Community Indicators for Your Community

Real, lasting community change is built around knowing where you are, where you want to be, and whether your efforts are making a difference. Indicators are a necessary ingredient for sustainable change. And the process of selecting community indicators -- who chooses, how they choose, what they choose -- is as important as the data you select.

This is an archive of thoughts I had about indicators and the community indicators movement. Some of the thinking is outdated, and many of the links may have broken over time.

Friday, December 14, 2007

Civic Health Index

I'm a little late bringing you the update to this earlier article. However, better late than never -- and the data are interesting.

From The National Conference on Citizenship:

The National Conference on Citizenship's 2007 Annual Conference on October 4, 2007 released the nation's second Civic Health Index. The principal findings are based on a comprehensive national survey conducted by Harris Interactive and various government data sources.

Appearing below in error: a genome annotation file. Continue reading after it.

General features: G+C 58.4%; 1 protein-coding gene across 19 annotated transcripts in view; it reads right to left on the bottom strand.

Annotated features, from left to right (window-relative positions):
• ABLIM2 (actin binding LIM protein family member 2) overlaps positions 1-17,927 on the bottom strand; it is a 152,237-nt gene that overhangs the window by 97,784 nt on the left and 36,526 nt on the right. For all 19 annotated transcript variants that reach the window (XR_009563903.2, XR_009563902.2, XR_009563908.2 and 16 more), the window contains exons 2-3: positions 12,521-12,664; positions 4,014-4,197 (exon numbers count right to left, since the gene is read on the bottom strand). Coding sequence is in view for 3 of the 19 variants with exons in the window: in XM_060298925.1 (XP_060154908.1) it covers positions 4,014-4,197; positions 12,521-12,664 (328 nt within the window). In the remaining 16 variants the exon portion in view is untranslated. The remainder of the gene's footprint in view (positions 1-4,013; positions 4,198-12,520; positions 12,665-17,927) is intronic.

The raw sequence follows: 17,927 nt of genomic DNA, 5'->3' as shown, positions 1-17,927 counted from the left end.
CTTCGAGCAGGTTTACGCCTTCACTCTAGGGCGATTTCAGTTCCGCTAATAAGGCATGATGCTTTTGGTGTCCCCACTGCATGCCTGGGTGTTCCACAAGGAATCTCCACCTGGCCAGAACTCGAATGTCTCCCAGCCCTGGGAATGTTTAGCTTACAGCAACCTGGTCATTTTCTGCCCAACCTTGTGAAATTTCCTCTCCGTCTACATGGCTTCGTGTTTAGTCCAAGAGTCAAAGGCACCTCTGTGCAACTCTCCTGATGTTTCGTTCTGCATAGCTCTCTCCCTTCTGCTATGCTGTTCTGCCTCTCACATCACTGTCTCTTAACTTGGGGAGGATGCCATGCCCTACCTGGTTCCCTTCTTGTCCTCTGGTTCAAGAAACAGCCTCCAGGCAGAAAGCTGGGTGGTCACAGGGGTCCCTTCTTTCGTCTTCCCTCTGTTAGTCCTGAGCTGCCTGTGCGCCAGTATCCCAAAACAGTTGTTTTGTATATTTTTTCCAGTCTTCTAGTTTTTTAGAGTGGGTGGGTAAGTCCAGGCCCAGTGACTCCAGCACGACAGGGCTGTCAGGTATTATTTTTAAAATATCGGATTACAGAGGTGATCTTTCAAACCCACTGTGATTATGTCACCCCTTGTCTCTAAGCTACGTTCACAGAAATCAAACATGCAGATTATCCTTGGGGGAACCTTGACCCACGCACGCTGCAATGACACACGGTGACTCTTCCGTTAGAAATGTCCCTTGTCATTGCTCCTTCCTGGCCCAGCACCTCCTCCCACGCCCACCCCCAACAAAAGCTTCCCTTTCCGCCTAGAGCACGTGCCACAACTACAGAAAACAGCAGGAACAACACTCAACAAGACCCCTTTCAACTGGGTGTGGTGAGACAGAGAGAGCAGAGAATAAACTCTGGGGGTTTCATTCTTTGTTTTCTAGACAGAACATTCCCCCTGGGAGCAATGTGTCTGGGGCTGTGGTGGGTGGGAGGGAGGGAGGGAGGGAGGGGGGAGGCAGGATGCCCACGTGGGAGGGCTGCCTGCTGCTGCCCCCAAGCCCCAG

Our new survey and data collected by the government suggest that there has been no recovery in 2007. In fact, there is evidence of further decline in some indicators, such as trust in other people and levels of charitable contributions. We also know that some of the few hopeful signs we saw emerge after 9/11 and that continued for a number of years, such as a wave of volunteering particularly among young people, have now fallen back to earlier levels. Our civic stocks are low, which is unusual in a time of war.

A closer look, however, gives us a foundation from which to build. This year's report identifies three important points that complicate the story of decline and may stimulate constructive ideas for how to move forward to improve our civic life.

Learn about these signs of hope and more inside this year's Civic Health Index.


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